- All people NEED to experience failure, before they can truly know how to succeed. Based on my 25+ years in this field, and my own experience as a parent, I know that many parents will do almost anything to avoid having their kids experience even mild discomfort, anxiety, or disappointment. Unfortunately, however, the result is that when, as adults, they experience the normal frustrations of life, they think something must be terribly wrong. Dan Kindlon, a child psychologist and lecturer at Harvard, warns against what he calls our “discomfort with discomfort” in his book Too Much of a Good Thing: Raising Children of Character in an Indulgent Age. He believes that if children don’t have the opportunity to experience painful and uncomfortable feelings, they won’t develop “psychological immunity.” I’ve observed, for instance, students becoming despondent over something as easy to resolve as not understanding an assignment, without ever having considered the notion of contacting the professor for some answers. In addition, research shows that predictors of life fulfillment and success are perseverance, resiliency, and reality-testing. These are qualities that people need so they can navigate the day-to-day of school, work and life in general. Successful students/workers/people have a realistic understanding of the areas in which they excel, as well as the areas in which they are likely to struggle and may need help.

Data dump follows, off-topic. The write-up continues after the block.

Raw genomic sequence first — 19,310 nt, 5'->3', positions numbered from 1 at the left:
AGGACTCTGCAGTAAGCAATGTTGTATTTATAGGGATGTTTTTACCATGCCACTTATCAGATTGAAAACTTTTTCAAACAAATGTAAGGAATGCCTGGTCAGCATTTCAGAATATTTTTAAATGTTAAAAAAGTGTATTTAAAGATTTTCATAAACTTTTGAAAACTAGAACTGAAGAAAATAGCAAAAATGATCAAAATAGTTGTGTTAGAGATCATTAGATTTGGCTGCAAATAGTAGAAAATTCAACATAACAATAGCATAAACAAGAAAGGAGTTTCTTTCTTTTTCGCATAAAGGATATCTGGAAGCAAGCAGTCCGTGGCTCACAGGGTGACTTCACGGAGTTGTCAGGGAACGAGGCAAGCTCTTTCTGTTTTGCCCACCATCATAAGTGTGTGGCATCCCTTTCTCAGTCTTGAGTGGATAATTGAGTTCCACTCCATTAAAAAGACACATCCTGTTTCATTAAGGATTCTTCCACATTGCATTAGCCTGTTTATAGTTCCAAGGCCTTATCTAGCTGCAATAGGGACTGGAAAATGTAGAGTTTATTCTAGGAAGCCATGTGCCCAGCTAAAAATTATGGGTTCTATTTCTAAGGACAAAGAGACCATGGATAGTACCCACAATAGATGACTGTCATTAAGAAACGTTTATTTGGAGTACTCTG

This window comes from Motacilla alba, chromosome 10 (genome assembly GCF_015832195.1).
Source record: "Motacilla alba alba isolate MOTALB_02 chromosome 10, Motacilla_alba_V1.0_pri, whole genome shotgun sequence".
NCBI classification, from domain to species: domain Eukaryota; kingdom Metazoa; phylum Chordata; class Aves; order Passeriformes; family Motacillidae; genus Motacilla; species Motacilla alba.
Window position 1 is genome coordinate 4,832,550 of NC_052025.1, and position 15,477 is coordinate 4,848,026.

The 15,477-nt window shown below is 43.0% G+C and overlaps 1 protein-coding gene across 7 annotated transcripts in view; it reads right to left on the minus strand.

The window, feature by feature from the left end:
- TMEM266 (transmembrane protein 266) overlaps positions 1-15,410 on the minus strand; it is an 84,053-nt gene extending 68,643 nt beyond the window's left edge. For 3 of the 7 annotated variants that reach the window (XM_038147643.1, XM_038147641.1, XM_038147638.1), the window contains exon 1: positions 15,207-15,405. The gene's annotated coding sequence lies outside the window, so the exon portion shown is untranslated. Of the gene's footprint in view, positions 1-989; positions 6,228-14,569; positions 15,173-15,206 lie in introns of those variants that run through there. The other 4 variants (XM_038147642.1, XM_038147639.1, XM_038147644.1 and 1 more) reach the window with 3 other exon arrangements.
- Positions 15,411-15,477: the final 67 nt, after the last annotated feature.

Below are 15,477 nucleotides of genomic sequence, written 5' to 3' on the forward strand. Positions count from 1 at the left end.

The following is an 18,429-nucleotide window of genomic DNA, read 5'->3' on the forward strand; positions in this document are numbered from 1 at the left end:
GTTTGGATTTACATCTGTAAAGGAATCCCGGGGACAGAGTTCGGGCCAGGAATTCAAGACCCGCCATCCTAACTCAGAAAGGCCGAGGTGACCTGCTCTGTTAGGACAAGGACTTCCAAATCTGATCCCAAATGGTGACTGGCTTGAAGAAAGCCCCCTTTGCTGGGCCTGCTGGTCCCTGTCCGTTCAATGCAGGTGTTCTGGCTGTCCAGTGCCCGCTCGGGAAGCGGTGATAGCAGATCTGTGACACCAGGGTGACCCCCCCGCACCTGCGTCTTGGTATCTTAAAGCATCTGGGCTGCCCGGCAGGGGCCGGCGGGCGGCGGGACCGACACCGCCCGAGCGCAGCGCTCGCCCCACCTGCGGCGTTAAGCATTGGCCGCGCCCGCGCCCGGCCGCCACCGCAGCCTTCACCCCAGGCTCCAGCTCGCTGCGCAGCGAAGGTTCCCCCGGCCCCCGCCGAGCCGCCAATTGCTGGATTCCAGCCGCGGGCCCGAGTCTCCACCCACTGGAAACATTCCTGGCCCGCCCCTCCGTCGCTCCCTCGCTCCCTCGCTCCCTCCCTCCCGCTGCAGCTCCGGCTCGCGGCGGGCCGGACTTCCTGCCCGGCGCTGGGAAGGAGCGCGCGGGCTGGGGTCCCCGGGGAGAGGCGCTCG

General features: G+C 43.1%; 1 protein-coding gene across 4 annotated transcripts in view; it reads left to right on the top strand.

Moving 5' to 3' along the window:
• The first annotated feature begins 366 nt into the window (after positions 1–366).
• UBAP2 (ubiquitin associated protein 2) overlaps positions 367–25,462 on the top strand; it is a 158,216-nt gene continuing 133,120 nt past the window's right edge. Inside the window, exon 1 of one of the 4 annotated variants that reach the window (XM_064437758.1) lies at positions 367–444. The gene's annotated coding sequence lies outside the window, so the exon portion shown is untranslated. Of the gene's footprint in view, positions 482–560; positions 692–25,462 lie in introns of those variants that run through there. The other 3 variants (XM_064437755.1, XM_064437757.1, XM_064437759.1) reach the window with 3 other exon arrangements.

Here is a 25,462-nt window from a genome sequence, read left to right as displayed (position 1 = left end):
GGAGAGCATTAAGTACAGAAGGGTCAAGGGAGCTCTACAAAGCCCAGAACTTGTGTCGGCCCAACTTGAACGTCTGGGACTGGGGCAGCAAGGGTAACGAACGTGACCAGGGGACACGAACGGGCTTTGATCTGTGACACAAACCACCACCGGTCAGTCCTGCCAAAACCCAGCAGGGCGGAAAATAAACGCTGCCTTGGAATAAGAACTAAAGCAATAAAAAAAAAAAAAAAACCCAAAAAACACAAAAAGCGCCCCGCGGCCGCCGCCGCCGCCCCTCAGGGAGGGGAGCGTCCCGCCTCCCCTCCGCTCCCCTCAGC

- Some students are just not ready for college, and that is okay! A post-secondary education is a huge investment of time and money. It is, therefore, so important that you really listen to your child, both his words and the messages she may be sending you. Does she understand what it takes to do well in college level classes? Is he equipped with the necessary skills to survive in a college environment? Has she exhibited a commitment to achieving a college education? Does he want to be at the college or university to which you are sending him? Does she want to pursue the major she’s in, or is this your dream for her? The students who struggle the most are often apathetic regarding their academic performance, maybe because they are in college because their parents want them to be, or because they think this is something they are supposed to be doing. These students often stumble along waiting for someone to offer assistance, but they don't seek it themselves. They don't know they are missing something, they don't ask questions, and they are not actively trying to find out answers when they don't know them. This just may not be the right time for college?!
- Nothing is irreparable. My mom taught me this. We all make mistakes, and our mistakes have consequences; however, the great thing about mistakes is that we can learn from them, and hopefully prevent similar mistakes in the future. So, try to relax, sit back and enjoy the ride, with your kid in the driver’s seat.